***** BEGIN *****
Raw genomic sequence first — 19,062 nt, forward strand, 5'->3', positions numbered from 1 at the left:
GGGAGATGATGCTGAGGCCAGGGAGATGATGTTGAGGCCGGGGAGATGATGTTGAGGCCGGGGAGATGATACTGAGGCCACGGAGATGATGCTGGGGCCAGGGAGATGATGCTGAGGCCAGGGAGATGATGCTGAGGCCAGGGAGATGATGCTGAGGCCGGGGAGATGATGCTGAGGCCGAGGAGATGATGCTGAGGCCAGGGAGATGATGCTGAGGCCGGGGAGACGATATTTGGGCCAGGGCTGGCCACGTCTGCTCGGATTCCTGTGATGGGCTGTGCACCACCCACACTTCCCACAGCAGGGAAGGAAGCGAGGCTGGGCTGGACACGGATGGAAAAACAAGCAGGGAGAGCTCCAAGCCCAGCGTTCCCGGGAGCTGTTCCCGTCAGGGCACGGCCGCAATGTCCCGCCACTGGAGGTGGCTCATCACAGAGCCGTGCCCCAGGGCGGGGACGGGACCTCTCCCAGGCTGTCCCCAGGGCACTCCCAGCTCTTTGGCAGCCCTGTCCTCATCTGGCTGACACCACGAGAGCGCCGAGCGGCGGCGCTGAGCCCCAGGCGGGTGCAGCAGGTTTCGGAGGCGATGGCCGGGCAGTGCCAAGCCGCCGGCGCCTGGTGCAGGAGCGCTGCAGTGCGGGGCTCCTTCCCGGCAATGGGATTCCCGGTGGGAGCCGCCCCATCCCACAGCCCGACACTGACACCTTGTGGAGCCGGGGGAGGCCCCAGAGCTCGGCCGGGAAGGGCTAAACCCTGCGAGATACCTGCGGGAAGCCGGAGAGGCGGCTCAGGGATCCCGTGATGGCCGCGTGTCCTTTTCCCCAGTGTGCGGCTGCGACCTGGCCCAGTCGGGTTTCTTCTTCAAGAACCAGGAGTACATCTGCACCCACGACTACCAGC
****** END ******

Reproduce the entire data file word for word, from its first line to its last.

Raw genomic sequence first — 19,062 nt, forward strand, 5'->3', positions numbered from 1 at the left:
GGGAGATGATGCTGAGGCCAGGGAGATGATGTTGAGGCCGGGGAGATGATGTTGAGGCCGGGGAGATGATACTGAGGCCACGGAGATGATGCTGGGGCCAGGGAGATGATGCTGAGGCCAGGGAGATGATGCTGAGGCCAGGGAGATGATGCTGAGGCCGGGGAGATGATGCTGAGGCCGAGGAGATGATGCTGAGGCCAGGGAGATGATGCTGAGGCCGGGGAGACGATATTTGGGCCAGGGCTGGCCACGTCTGCTCGGATTCCTGTGATGGGCTGTGCACCACCCACACTTCCCACAGCAGGGAAGGAAGCGAGGCTGGGCTGGACACGGATGGAAAAACAAGCAGGGAGAGCTCCAAGCCCAGCGTTCCCGGGAGCTGTTCCCGTCAGGGCACGGCCGCAATGTCCCGCCACTGGAGGTGGCTCATCACAGAGCCGTGCCCCAGGGCGGGGACGGGACCTCTCCCAGGCTGTCCCCAGGGCACTCCCAGCTCTTTGGCAGCCCTGTCCTCATCTGGCTGACACCACGAGAGCGCCGAGCGGCGGCGCTGAGCCCCAGGCGGGTGCAGCAGGTTTCGGAGGCGATGGCCGGGCAGTGCCAAGCCGCCGGCGCCTGGTGCAGGAGCGCTGCAGTGCGGGGCTCCTTCCCGGCAATGGGATTCCCGGTGGGAGCCGCCCCATCCCACAGCCCGACACTGACACCTTGTGGAGCCGGGGGAGGCCCCAGAGCTCGGCCGGGAAGGGCTAAACCCTGCGAGATACCTGCGGGAAGCCGGAGAGGCGGCTCAGGGATCCCGTGATGGCCGCGTGTCCTTTTCCCCAGTGTGCGGCTGCGACCTGGCCCAGTCGGGTTTCTTCTTCAAGAACCAGGAGTACATCTGCACCCACGACTACCAGC